26

I made a file hi.cpp and I wrote the command given below:

#include <iostream>
using namespace std;
int main ()
{
  cout << "Hello World! ";
  cout << "I'm a C++ program";
  return 0;
}

then I ran it in my RHEL 6 machine with the following command

gcc hi.cpp

and I got some errors which are as follows:

[chankey@localhost ~]$ gcc hi.cpp
/tmp/cc32bnmR.o: In function `main':
hi.cpp:(.text+0xa): undefined reference to `std::cout'
hi.cpp:(.text+0xf): undefined reference to `std::basic_ostream<char, std::char_traits<char> >& std::operator<< <std::char_traits<char> >(std::basic_ostream<char, std::char_traits<char> >&, const char*)'
hi.cpp:(.text+0x19): undefined reference to `std::cout'
hi.cpp:(.text+0x1e): undefined reference to `std::basic_ostream<char, std::char_traits<char> >& std::operator<< <std::char_traits<char> >(std::basic_ostream<char, std::char_traits<char> >&, const char*)'
/tmp/cc32bnmR.o: In function `__static_initialization_and_destruction_0(int, int)':
hi.cpp:(.text+0x4c): undefined reference to `std::ios_base::Init::Init()'
hi.cpp:(.text+0x51): undefined reference to `std::ios_base::Init::~Init()'
/tmp/cc32bnmR.o:(.eh_frame+0x12): undefined reference to `__gxx_personality_v0'
collect2: ld returned 1 exit status
[chankey@localhost ~]$ 

What do these errors denote? My code is correct then why am I getting errors?

1
  • Good idea to add a couple of other flags when compiling. -Werror -Wall -Wextra -pedantic This will take warnings (logical errors in your thinking) and point them out to you. Jul 8 '20 at 8:17
55

Use g++

g++ -o hi hi.cpp

g++ is for C++, gcc is for C although with the -libstdc++ you can compile c++ most people don't do this.

3
  • That's dangerous. You shouldn't call a compiled file *.o. That's for object files and you didn't add the -c flag. The binary name should be hi in this case, not hi.o.
    – bitmask
    Apr 15 '12 at 12:18
  • @bitmask It's not necessarily dangerous as file extension has nothing to do with it, you can name it whatever you want. Apr 15 '12 at 16:53
  • It was, because other build systems could mistake it for a proper binary.
    – bitmask
    Apr 15 '12 at 17:06
14

As the other answers say, use g++ instead of gcc.

Or use make: make hi

2
  • 5
    @VJo: Actually, there are default rules that will usually handle simple programs. Aug 10 '11 at 4:45
  • Cool. I tried make hi.cpp and that failed. make hi works fine Aug 10 '11 at 4:48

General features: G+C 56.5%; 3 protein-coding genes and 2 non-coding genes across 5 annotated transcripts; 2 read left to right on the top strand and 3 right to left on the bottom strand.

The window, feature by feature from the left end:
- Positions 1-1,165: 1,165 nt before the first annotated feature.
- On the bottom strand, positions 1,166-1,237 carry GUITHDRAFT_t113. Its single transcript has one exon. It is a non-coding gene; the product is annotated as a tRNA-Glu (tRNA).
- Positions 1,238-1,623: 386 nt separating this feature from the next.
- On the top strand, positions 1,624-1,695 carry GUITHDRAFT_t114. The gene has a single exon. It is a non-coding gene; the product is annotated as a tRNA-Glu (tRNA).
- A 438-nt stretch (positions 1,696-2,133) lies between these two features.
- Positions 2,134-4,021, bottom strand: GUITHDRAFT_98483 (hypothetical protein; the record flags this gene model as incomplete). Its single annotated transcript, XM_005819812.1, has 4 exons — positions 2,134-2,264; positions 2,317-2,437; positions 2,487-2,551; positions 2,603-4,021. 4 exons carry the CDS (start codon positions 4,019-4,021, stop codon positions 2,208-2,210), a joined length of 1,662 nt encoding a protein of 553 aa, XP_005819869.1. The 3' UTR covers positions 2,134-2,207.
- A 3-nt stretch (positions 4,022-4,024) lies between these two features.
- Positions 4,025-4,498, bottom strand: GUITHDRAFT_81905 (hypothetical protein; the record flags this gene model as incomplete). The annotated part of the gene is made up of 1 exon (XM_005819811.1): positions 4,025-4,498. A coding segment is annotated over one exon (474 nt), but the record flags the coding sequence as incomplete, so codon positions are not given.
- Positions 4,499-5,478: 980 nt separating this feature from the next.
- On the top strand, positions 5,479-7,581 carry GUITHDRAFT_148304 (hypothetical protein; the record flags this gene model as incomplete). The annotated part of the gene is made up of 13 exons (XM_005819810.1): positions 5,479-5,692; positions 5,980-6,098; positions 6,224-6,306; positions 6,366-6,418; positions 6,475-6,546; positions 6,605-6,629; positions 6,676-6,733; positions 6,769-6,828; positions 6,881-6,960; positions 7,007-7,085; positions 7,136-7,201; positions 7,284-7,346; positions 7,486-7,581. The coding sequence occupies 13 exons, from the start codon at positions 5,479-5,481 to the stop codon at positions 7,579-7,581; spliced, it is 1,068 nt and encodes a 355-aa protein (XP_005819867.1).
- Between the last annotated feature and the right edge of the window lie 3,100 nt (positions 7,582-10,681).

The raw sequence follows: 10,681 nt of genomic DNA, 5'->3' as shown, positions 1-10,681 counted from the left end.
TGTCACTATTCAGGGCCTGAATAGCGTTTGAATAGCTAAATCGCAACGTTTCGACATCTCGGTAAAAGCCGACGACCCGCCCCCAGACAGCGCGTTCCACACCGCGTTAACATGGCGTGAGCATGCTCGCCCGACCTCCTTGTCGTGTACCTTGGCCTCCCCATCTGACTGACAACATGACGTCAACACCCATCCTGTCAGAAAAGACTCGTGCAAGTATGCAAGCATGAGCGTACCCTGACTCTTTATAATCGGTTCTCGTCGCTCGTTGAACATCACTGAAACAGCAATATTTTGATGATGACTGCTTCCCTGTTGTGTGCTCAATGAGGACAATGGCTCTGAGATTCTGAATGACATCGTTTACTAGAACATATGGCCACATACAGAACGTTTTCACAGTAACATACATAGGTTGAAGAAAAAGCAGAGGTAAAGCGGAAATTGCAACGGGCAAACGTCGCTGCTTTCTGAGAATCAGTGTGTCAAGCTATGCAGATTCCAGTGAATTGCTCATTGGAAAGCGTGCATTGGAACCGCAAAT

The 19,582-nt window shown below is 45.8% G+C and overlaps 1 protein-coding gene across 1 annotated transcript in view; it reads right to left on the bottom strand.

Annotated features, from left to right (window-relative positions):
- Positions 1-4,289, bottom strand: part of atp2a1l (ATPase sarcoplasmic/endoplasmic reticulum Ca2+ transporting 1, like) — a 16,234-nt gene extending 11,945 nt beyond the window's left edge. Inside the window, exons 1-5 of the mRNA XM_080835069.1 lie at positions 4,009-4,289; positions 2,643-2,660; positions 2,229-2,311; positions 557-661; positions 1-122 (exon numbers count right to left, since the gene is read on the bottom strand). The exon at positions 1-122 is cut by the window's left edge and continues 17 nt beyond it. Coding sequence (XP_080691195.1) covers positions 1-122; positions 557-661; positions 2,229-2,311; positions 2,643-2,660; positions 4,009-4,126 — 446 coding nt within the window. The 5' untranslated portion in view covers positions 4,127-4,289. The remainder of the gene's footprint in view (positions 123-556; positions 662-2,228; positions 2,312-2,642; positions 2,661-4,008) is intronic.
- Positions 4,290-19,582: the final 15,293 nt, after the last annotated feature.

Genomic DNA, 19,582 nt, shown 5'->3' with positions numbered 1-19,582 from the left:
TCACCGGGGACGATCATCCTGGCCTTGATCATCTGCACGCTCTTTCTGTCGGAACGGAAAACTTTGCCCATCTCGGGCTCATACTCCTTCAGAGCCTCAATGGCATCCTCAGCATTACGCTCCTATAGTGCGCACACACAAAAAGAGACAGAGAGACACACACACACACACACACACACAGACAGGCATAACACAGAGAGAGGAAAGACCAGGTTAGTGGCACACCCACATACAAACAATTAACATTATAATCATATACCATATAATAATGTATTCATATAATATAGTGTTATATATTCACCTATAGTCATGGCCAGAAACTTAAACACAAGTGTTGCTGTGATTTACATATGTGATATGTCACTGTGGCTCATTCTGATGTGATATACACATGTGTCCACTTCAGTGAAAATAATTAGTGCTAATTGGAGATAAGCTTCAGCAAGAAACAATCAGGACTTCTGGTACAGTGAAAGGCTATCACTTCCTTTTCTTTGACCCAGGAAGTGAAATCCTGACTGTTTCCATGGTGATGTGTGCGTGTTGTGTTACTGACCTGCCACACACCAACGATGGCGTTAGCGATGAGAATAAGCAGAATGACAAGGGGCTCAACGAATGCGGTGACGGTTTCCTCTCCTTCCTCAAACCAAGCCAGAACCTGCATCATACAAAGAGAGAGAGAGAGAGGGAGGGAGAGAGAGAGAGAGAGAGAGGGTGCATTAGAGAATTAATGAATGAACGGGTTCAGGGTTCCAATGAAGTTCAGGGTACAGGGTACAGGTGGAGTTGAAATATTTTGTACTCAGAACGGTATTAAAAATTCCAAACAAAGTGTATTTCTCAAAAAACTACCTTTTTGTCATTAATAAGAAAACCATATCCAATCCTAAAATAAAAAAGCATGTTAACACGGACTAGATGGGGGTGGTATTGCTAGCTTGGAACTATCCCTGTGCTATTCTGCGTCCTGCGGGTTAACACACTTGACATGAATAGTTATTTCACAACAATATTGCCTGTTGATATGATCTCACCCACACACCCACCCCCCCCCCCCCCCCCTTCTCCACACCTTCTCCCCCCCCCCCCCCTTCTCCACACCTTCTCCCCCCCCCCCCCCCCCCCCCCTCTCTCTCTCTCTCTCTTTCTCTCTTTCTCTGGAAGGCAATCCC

6

You have to use g++ (as mentioned in other answers). On top of that you can think of providing some good options available at command line (which helps you avoid making ill formed code):

g++   -O4    -Wall hi.cpp -o hi.out
     ^^^^^   ^^^^^^
  optimize  related to coding mistakes

For more detail you can refer to man g++ | less.

2
  • 3
    Optimizing a "hello world" program with -O4? Really? Also man g++ doesn't need to be piped through less.
    – meagar
    Aug 10 '11 at 14:00
  • 2
    @meagar, OP doesn't want to just write and stop at hello world. I suggested him to use this for future learning.
    – iammilind
    Aug 10 '11 at 14:06
3

Try this:

g++ -o hi hi.cpp

gcc is only for C

1
  • 1
    gcc with libstdc++ can compile c++ but it's not recommended Aug 10 '11 at 4:00
1

For simple test project, g++ or make standalone are good options as already answered:

g++ -o hi hi.cpp

or

make hi

For real projects, however, the usage of a project manager is required. At the time I write this answer, the most used and open-source is cmake (an alternative could be QT qmake ).

Following is a simple CMake example:

Make sure you installed cmake on your linux distribution apt-get install cmake or yum install cmake.

Create a file CMakeLists.txt (the name is important) together with your source hi.cpp

project("hi")

add_executable( hi hi.cpp )

Then compile and run as:

cmake .
make
./hi

This allows the project to scale easily with libraries, sources, and much more. It also makes most IDEs to understand the project properly (Most IDEs accept CMake natively, like kdevelop, qtCreator, etc..)

Example of CMake integration with Qt-Creator

You could also generate Visual-Studio or XCode projects from CMake, in case you decide to port the software to other platforms in the future.

cmake -G Xcode . #will generate `hi.xcodeproj` you can load on macOS
0

$ g++ 1st.cpp -o 1st

$ ./1st

if you found any error then first install g++ using code as below

$ sudo apt-get install g++

then install g++ and use above run code

0
g++ -o foo foo.cpp

g++ --> Driver for cc1plus compiler

-o --> Indicates the output file (foo is the name of output file here. Can be any name)

foo.cpp --> Source file to be compiled

To execute the compiled file simply type

./foo
0
  1. To Compile your C++ code use:-

g++ file_name.cpp -o executable_file_name

(i) -o option is used to show error in the code (ii) if there is no error in the code_file, then it will generate an executable file.

  1. Now execute the generated executable file:

./executable_file_name

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